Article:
What Does a Data Scientist Do?

What Does a Data Scientist Do?

Data science is a compelling profession for logical thinkers who are great with numbers and Excel. But unless you’re lucky enough to know a real, live data scientist, it’s hard to imagine what they actually do Monday through Friday.

We’re shedding some light on this complex field so you can decide whether it’s the right path for you. Take a look at a typical data scientist job description and work environment, as well as the skills they use most.

We tied it all together by getting two insider perspectives from one of our Technical Experts, and a Thinkful grad who’s now working as a full-time data scientist. Find out what they do on the job, and why they love their careers in data.

What Does A Data Scientist Do?

A data scientist’s role will vary based on their industry and the goals of their organization. If you choose to pursue this wide-ranging career, you could be responsible for anything from improving an app by analyzing in-depth customer research, to predicting the outcomes of a new drug through machine learning.

But while the end goal varies, the basic steps to get there are the same. Here are the tasks that just about any data scientist will perform:

  • Clean and analyze data
  • Present insights to stakeholders
  • Back up company decisions with hard data
  • Identify and predict patterns in behavior, preferences and trends

Work Environment

Data science involves a lot of heavy computing (no surprise there). Whether your work is performed in an office or telecommuting, you’ll spend several hours a day in front of a screen. But the findings you reveal through your analyses and algorithms will have a tangible impact for your company, your customers, and possibly the world.

Data scientists bring a lot of value to their organizations, and they’re rewarded for their expertise in the form of high pay and excellent benefits. According to indeed.com, many full-time data scientists enjoy unlimited paid time off, food provided on-site and stock options. That’s in addition to the full suite of health coverage and 401(k) benefits.

If you commit to a career in data science, you’ll likely find yourself in high-level roles. Your insights will drive major company decisions, and that means a certain amount of stress and accountability. But you can also expect a lot of personal fulfillment and six-figure salaries.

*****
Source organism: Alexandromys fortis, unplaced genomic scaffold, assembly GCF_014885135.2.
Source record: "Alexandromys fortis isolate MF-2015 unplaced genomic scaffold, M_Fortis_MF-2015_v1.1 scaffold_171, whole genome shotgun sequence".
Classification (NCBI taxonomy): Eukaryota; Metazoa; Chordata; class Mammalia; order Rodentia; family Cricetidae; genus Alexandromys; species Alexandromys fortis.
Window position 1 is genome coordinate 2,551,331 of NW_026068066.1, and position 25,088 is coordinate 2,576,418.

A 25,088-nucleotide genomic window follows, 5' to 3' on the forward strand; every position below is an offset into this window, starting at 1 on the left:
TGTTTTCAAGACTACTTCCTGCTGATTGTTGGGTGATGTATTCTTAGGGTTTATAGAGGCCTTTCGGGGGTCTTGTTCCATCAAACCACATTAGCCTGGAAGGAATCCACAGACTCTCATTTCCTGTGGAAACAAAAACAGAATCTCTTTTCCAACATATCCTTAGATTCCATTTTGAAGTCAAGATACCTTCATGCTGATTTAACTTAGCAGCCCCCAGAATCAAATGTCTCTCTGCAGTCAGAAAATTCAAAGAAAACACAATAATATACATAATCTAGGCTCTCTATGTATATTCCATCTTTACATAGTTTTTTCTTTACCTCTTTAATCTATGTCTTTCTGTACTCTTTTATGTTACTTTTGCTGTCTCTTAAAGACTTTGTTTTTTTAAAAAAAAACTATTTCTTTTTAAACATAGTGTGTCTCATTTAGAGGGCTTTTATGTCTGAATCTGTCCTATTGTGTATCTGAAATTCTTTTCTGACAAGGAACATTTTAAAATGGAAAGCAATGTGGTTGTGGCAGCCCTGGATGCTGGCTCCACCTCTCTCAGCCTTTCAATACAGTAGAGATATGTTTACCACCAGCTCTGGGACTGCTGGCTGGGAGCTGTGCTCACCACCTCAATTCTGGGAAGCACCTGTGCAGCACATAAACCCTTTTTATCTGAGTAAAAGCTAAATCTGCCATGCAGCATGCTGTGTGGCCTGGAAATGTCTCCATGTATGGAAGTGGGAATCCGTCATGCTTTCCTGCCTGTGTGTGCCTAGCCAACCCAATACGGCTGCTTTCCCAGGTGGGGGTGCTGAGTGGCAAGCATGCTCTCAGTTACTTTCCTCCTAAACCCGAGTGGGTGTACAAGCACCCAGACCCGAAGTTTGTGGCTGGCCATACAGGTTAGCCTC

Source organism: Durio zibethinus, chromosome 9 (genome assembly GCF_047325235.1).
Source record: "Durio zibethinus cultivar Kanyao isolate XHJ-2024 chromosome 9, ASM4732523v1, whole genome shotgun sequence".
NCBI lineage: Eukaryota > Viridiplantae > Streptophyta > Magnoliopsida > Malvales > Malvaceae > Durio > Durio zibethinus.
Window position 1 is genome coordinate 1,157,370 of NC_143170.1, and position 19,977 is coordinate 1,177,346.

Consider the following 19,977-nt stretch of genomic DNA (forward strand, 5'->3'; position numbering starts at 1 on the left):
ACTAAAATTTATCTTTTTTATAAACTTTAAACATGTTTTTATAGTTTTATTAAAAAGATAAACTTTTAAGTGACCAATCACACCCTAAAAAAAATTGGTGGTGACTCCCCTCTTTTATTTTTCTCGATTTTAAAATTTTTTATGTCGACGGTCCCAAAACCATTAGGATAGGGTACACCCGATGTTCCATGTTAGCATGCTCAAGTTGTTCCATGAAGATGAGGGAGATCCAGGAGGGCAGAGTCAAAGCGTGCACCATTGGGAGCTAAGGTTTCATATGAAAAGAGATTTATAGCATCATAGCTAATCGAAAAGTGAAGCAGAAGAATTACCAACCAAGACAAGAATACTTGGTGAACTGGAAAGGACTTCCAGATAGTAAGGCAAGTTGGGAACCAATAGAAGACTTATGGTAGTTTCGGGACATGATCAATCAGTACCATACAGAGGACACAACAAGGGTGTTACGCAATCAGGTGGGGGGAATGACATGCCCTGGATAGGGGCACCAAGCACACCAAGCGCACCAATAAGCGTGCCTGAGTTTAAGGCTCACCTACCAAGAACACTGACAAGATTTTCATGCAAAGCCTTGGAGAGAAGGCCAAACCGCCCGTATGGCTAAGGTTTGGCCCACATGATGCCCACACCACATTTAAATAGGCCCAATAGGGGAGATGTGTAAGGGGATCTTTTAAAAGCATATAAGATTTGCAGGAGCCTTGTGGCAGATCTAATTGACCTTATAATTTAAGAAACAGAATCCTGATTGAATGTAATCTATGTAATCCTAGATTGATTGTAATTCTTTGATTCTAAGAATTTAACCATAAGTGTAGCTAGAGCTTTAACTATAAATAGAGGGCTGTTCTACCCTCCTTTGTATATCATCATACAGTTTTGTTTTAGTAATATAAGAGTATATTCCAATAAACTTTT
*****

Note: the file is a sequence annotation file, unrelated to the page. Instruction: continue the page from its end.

Key Skills of A Data Scientist

Data science is a highly specialized profession that requires a variety of technical abilities. But it also takes interpersonal skills to excel: after all, you need to translate your equations into clear language in order to persuade the leadership team.

If you have the following foundational skills, you’ll make an excellent data science candidate.

  • Hard skills: Prepare yourself for some pretty intense math, like advanced statistics, linear algebra and calculus. Every data scientist also relies on coding knowledge to interpret large datasets, so you’ll need to learn SQL and Python. And in order to enter this field, you need to be an expert at data organization and cleaning. If you’re brand new to the data scene, start by studying data analysis first.

  • Soft skills: You’ll need to communicate your findings visually and verbally in a way that makes sense to stakeholders. As a data scientist, you’ll have to perfect the art of taking complex information and pulling out the insights that matter most to business leaders. In addition to clear communication, a keen eye for detail combined with critical thinking skills will help you solve business challenges with equations and algorithms.

Most importantly, this field is ideal for someone who loves learning. Data science is constantly evolving, so you’ll need to adapt to new tools and technologies over the course of your career. It’s an ongoing challenge that many will find exciting and invigorating.

What does typical day look like of data scientist?

Typically work through all levels of a project from data collection, cleaning and preprocessing, to modeling, testing, validation and deployment. So depending on which stage they are on, they spend their day verifying or creating labels for images, building a model to extract whatever information our client asks for, and then validating our application in the real world.

What tools do data scientist use the most?

Libraries: Tensorflow, Pytorch, Caffe, OpenCV, Numpy

Languages: Python, C++, Bash

IDE: Visual Studio Code

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